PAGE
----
One of the things I'm finding is that it's worthwhile just trying something. Using the TV as a background was a stroke of chance (and man, timing the shot so the background was something useful was quite a pain in the ass). The two shots I have above were taken shortly apart from each other and you can see the big difference in style. I love the separation of the head and background made by the green sliver combined with the smoke trails vaporing off into nothing. I also love the fiery red background of the second combined with the single flick of orange flame. It works.

Oh, and the TV show? I think it was some documentary about the solar system, how it was formed, and how it would all come spiraling in to a despotic end, crushing our tiny little Earth. Makes for a cheery day, doesn't it?

So remember: try it. It might work. It might not. And if it doesn't, you've still learned something: how not to use a light, a background, or an idea in a particular way.

Monday, August 24, 2009

Boot to the head!

Master: Ed Gooberman, you fail to grasp Tae-Kwon Leep. Approach me so that you may see.

Ed: Alright, finally some action.

Master: Observe closely class. Boot to the Head [boom].

Ed: Ow, you booted me in the head!

Master: You are lucky Ed Gooberman. Few novices experiece so much of Tae-Kwon Leep so soon.

Lois (Board)Headshots. No, no, I'm not going to perform the moves of Tae-Kwon-Leep on you. Humorous as it may be, that's not the subject of today's post. Today we're talking about photographic headshots. Or rather, as close to them as I've gotten in the last month. Maybe a bit of background is in order.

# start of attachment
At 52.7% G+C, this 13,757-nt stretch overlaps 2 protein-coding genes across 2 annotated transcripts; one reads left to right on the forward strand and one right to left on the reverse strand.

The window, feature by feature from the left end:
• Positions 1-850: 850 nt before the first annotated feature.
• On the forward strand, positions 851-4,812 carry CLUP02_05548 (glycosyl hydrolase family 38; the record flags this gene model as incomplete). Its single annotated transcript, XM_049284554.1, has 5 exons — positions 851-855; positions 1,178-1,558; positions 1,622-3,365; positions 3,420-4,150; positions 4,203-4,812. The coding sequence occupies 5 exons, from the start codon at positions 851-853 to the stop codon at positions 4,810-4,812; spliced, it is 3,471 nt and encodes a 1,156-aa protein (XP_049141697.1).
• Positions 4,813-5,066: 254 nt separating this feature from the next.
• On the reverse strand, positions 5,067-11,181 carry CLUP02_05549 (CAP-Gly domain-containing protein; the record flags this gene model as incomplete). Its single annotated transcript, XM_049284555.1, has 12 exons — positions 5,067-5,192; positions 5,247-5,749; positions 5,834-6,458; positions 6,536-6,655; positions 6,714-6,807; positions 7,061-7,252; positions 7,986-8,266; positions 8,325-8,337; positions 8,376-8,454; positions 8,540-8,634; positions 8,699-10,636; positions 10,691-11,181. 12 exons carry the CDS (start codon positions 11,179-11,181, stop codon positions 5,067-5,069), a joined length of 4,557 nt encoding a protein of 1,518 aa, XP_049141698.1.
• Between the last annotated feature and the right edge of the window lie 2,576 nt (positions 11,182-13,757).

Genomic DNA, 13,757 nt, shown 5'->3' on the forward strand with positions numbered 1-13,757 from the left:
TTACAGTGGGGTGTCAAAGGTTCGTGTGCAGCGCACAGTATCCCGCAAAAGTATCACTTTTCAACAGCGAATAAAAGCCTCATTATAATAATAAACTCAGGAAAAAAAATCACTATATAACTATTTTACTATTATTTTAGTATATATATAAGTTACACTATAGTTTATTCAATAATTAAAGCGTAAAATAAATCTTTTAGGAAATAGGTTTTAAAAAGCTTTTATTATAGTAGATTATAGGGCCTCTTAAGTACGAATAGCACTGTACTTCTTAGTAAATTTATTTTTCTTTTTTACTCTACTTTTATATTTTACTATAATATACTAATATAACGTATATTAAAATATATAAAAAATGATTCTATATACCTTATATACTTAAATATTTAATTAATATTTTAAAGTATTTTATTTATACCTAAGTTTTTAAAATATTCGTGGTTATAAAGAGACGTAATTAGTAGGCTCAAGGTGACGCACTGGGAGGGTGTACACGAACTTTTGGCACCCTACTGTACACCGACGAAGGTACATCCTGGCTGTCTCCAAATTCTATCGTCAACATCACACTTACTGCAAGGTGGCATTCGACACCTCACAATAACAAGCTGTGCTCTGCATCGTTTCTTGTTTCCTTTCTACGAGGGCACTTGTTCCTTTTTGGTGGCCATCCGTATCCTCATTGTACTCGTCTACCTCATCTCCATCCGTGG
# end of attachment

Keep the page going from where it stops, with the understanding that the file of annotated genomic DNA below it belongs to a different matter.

I'm a member of a non-profit organization. August was the first month of the new term for the organization's Board of Directors. The organization is relatively new and still getting on it's feet. Slowly, but surely, it's getting there. I happened to be in the area when the meeting was occurring and offered to take photos of both the BOD and the organization's staff. Nothing fancy was needed, just something simple and presentable.

One of the things I've learned from the entire Strobist movement is that simple is good. Jesse (Board)Remember, "slow is smooth and smooth is fast." I didn't have much time to get the shoot together. All I knew walking into it was that I wanted a two light setup: a key light through a big white umbrella and a background light gelled blue to provide just swash of color. Why blue? Blue is a dominant color in the organization's marketing scheme.

I was hoping to find some textured background to give some interest to the photos, but when I arrived at the meeting place, I discovered it was in a plain-Jane office building. So, no dice. Sad photographer, no biscuit. But, the galaxy had one final hope!

A plant.

I found it tucked away in our meeting room behind a door. It was some sort of leafy bamboo-ish thing. Long thin leaves. Just enough to make a great cookie. Or cookaloris. What's a cookaloris? It's a basic light modifier used to filter light through to create a pattern against your background. Dan (Board)I'd never used one before (because it's always an after through when I'm shooting). This time, I jumped at it because I wanted something to make the background not so dull. Aside: I think the affect was great. I want to try doing more of these and make my own cookies with paper and shapes cut out of it. But, moving on.